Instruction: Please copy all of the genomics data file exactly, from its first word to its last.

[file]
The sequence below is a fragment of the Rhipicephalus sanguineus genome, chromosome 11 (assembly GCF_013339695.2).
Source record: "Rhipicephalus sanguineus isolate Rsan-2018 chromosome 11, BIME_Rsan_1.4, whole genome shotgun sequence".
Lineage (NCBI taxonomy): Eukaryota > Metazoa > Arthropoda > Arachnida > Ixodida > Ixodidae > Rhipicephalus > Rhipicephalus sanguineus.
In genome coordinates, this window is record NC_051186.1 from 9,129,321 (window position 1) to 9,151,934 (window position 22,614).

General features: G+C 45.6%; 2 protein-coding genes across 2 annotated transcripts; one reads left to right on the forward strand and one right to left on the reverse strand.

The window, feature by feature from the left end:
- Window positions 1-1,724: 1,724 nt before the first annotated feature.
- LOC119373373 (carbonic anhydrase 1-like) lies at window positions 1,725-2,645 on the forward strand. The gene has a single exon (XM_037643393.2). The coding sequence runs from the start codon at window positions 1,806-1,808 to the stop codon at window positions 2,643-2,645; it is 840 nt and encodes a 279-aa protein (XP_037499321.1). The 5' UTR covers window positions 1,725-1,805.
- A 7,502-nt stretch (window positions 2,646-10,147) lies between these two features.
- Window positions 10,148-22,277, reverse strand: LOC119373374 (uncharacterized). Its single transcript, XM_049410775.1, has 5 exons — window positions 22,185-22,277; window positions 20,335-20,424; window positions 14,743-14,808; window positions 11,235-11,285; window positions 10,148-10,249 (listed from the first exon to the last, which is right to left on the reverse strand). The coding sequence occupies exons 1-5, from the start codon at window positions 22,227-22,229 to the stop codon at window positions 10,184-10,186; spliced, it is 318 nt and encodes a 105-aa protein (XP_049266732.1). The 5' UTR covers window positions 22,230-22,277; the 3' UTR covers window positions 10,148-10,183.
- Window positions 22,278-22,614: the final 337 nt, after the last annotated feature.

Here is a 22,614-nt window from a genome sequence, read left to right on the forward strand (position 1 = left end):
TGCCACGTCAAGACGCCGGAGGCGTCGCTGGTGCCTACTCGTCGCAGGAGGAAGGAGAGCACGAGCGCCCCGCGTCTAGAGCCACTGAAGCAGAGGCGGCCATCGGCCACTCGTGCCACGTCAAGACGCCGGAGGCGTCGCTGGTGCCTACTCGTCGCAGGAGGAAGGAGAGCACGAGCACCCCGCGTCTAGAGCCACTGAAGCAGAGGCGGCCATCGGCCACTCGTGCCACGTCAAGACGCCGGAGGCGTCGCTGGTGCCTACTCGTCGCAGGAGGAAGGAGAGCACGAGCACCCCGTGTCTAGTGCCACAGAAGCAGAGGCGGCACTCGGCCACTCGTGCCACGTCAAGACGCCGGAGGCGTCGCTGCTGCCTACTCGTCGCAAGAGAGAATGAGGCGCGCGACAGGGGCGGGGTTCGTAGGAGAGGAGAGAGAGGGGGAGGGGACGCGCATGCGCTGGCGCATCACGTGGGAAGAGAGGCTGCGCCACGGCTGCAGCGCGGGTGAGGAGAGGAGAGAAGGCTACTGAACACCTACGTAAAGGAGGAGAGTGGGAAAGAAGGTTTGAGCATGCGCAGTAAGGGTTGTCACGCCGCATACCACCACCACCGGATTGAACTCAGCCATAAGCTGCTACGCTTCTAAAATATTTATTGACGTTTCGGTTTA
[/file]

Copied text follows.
The sequence below is a fragment of the Rhipicephalus sanguineus genome, chromosome 11 (assembly GCF_013339695.2).
Source record: "Rhipicephalus sanguineus isolate Rsan-2018 chromosome 11, BIME_Rsan_1.4, whole genome shotgun sequence".
Lineage (NCBI taxonomy): Eukaryota > Metazoa > Arthropoda > Arachnida > Ixodida > Ixodidae > Rhipicephalus > Rhipicephalus sanguineus.
In genome coordinates, this window is record NC_051186.1 from 9,129,321 (window position 1) to 9,151,934 (window position 22,614).

General features: G+C 45.6%; 2 protein-coding genes across 2 annotated transcripts; one reads left to right on the forward strand and one right to left on the reverse strand.

The window, feature by feature from the left end:
- Window positions 1-1,724: 1,724 nt before the first annotated feature.
- LOC119373373 (carbonic anhydrase 1-like) lies at window positions 1,725-2,645 on the forward strand. The gene has a single exon (XM_037643393.2). The coding sequence runs from the start codon at window positions 1,806-1,808 to the stop codon at window positions 2,643-2,645; it is 840 nt and encodes a 279-aa protein (XP_037499321.1). The 5' UTR covers window positions 1,725-1,805.
- A 7,502-nt stretch (window positions 2,646-10,147) lies between these two features.
- Window positions 10,148-22,277, reverse strand: LOC119373374 (uncharacterized). Its single transcript, XM_049410775.1, has 5 exons — window positions 22,185-22,277; window positions 20,335-20,424; window positions 14,743-14,808; window positions 11,235-11,285; window positions 10,148-10,249 (listed from the first exon to the last, which is right to left on the reverse strand). The coding sequence occupies exons 1-5, from the start codon at window positions 22,227-22,229 to the stop codon at window positions 10,184-10,186; spliced, it is 318 nt and encodes a 105-aa protein (XP_049266732.1). The 5' UTR covers window positions 22,230-22,277; the 3' UTR covers window positions 10,148-10,183.
- Window positions 22,278-22,614: the final 337 nt, after the last annotated feature.

Here is a 22,614-nt window from a genome sequence, read left to right on the forward strand (position 1 = left end):
TGCCACGTCAAGACGCCGGAGGCGTCGCTGGTGCCTACTCGTCGCAGGAGGAAGGAGAGCACGAGCGCCCCGCGTCTAGAGCCACTGAAGCAGAGGCGGCCATCGGCCACTCGTGCCACGTCAAGACGCCGGAGGCGTCGCTGGTGCCTACTCGTCGCAGGAGGAAGGAGAGCACGAGCACCCCGCGTCTAGAGCCACTGAAGCAGAGGCGGCCATCGGCCACTCGTGCCACGTCAAGACGCCGGAGGCGTCGCTGGTGCCTACTCGTCGCAGGAGGAAGGAGAGCACGAGCACCCCGTGTCTAGTGCCACAGAAGCAGAGGCGGCACTCGGCCACTCGTGCCACGTCAAGACGCCGGAGGCGTCGCTGCTGCCTACTCGTCGCAAGAGAGAATGAGGCGCGCGACAGGGGCGGGGTTCGTAGGAGAGGAGAGAGAGGGGGAGGGGACGCGCATGCGCTGGCGCATCACGTGGGAAGAGAGGCTGCGCCACGGCTGCAGCGCGGGTGAGGAGAGGAGAGAAGGCTACTGAACACCTACGTAAAGGAGGAGAGTGGGAAAGAAGGTTTGAGCATGCGCAGTAAGGGTTGTCACGCCGCATACCACCACCACCGGATTGAACTCAGCCATAAGCTGCTACGCTTCTAAAATATTTATTGACGTTTCGGTTTA